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+ - Avira wins case upholding its right to block adware->

Submitted by Mark Wilson
Mark Wilson writes: Security firm Avira has won a court case that can not only be chalked up as a win for consumer rights, but could also set something of a precedent. Germany company Freemium.com took Avira to court for warning users about 'potentially unwanted applications' that could be bundled along with a number of popular games and applications.

Freemium.com downloads included a number of unwanted extras in the form of browser toolbars, free trial applications, adware, and other crapware. Avira's antivirus software warned users installing such applications; Freemium took objection to this and filed a cease and desist letter, claiming anti-competitive practices. But the court ruled in Avira favor, saying it could continue to flag up and block questionable software.

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+ - Bill Gates To Invest $2 Billion In Renewables->

Submitted by Anonymous Coward
An anonymous reader writes: Bill Gates has invested about a billion dollars in renewable energy, and now he's ready to double down. Gates announced he will increase his investment in renewable energy technologies to $2 billion in an attempt to "bend the curve" on limiting climate change. He is focusing on risky investments that favor "breakthrough" technologies because he thinks incremental improvements to existing tech won't be enough to meet energy needs while avoiding a climate catastrophe. "There’s no battery technology that’s even close to allowing us to take all of our energy from renewables and be able to use battery storage in order to deal not only with the 24-hour cycle but also with long periods of time where it’s cloudy and you don’t have sun or you don’t have wind. Power is about reliability. We need to get something that works reliably." At the same time, Gates rejected calls to divest himself and his charitable foundation of investments in fossil fuel companies.
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+ - Where are all the legal drones based in America?->

Submitted by garymortimer
garymortimer writes: Leading unmanned aviation blog, sUAS News today released a map showing more than 600 drone operators that the FAA has granted permission to fly commercially.

Not only does Canada have an applicant but Switzerland and the UK as well.

The drones are used for a wide range of tasks from mapping farms to search and rescue. The majority are multirotors.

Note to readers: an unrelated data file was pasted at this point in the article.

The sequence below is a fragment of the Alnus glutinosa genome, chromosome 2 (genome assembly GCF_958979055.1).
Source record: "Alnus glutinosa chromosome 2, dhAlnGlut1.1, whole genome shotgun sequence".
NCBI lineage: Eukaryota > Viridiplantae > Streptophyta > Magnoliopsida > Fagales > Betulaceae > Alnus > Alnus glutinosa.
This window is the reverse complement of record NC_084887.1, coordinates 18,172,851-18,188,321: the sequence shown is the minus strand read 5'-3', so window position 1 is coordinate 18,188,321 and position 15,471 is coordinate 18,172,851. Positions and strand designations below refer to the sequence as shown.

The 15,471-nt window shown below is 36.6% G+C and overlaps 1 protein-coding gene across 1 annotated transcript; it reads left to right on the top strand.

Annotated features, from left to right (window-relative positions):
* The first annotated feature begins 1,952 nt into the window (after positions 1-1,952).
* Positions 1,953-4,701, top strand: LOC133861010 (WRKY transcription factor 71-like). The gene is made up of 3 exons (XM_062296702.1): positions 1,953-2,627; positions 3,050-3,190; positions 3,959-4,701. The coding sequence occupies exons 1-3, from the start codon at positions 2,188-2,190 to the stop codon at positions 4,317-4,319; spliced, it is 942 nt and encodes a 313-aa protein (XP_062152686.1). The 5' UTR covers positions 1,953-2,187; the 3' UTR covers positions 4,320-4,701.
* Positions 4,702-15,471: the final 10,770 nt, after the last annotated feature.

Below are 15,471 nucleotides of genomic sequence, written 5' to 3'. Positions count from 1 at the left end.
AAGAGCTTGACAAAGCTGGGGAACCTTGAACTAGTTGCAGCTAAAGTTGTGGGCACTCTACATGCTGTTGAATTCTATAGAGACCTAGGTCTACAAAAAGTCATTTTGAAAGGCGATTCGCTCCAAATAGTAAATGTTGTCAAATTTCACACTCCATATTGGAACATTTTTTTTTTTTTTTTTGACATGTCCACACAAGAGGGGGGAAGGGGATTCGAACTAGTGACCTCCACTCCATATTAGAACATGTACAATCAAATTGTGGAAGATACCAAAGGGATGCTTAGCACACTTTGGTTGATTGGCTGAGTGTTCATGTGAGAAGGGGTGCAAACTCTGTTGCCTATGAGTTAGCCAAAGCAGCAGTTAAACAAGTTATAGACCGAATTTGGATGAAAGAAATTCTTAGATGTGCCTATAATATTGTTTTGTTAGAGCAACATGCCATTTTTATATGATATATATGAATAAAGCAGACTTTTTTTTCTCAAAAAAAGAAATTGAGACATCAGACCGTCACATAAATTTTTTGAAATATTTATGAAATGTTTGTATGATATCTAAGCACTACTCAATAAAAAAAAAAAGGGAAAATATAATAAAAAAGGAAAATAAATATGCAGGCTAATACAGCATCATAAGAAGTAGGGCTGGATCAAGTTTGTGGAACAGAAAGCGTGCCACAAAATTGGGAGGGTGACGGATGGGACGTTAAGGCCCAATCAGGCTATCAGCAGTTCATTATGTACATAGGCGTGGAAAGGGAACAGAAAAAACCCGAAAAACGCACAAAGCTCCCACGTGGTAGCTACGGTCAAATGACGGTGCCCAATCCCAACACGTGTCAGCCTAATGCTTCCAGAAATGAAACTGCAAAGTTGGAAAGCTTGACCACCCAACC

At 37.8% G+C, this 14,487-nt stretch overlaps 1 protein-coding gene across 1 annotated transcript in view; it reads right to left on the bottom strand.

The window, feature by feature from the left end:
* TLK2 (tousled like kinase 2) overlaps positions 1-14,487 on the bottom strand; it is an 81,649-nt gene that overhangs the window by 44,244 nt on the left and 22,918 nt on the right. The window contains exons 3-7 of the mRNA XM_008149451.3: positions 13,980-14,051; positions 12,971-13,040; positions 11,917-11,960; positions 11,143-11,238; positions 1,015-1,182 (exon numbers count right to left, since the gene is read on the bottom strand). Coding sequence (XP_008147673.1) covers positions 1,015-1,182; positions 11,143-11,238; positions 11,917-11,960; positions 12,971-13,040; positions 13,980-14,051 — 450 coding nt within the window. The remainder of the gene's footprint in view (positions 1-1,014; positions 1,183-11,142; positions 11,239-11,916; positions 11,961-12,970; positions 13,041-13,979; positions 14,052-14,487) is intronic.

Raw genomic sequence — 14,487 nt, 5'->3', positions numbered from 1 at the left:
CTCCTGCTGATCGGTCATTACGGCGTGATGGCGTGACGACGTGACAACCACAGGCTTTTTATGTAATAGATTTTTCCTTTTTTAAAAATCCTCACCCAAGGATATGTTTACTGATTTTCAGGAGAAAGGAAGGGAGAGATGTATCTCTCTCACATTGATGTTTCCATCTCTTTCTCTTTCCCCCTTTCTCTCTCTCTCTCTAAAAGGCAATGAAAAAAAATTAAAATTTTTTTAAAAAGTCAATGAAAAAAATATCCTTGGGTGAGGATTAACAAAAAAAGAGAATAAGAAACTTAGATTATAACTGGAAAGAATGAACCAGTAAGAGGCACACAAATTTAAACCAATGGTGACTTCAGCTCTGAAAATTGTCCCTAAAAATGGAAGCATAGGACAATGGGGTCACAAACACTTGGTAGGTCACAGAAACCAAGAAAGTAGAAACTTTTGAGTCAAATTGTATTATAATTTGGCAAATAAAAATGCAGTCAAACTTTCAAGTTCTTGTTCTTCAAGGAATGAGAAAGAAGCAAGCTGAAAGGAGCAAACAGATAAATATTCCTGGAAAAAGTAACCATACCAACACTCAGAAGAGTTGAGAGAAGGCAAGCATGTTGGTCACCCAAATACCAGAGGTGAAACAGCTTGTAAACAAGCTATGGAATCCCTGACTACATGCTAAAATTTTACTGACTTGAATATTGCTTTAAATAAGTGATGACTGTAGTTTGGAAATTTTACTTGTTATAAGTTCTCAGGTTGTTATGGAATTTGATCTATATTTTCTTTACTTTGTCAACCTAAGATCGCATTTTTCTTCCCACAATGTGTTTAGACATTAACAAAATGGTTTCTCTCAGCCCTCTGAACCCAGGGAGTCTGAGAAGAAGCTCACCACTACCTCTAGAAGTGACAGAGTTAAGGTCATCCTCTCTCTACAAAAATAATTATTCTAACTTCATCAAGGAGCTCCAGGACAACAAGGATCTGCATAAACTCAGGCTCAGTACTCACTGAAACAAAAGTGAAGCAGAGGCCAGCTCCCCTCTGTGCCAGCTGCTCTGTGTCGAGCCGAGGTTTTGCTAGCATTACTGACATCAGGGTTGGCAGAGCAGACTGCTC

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+ - Scientists Overcome One of the Biggest Limits in Fibre Optic Networks->

Submitted by Mark.JUK
Mark.JUK writes: Researchers at the University of California in San Diego have demonstrated a way of boosting transmissions over long distance fibre optic cables and removing crosstalk interference, which would mean no more need for expensive electronic regenerators (repeaters) to keep the signal stable. The result could be faster and cheaper networks, especially on long-distance international subsea cables.

The feat was achieved by employing a frequency comb, which acts a bit like a concert conductor; the person responsible for tuning multiple instruments in an orchestra to the same pitch at the beginning of a concert. The comb was used to synchronize the frequency variations of the different streams of optical information (optical carriers) and thus compensate in advance for the crosstalk interference, which could also then be removed.

As a result the team were able to boost the power of their transmission some 20 fold and push data over a “record-breaking” 12,000km (7,400 miles) long fibre optic cable. The data was still intact at the other end and all of this was achieved without using repeaters and by only needing standard amplifiers.

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+ - Black hole awakes after 26 years

Submitted by schwit1
schwit1 writes: For the first time since 1989, the black hole in V404 Cygni, a system comprising a black hole and a star, has reawakened, suddenly emitting high energy outbursts beginning on June 15.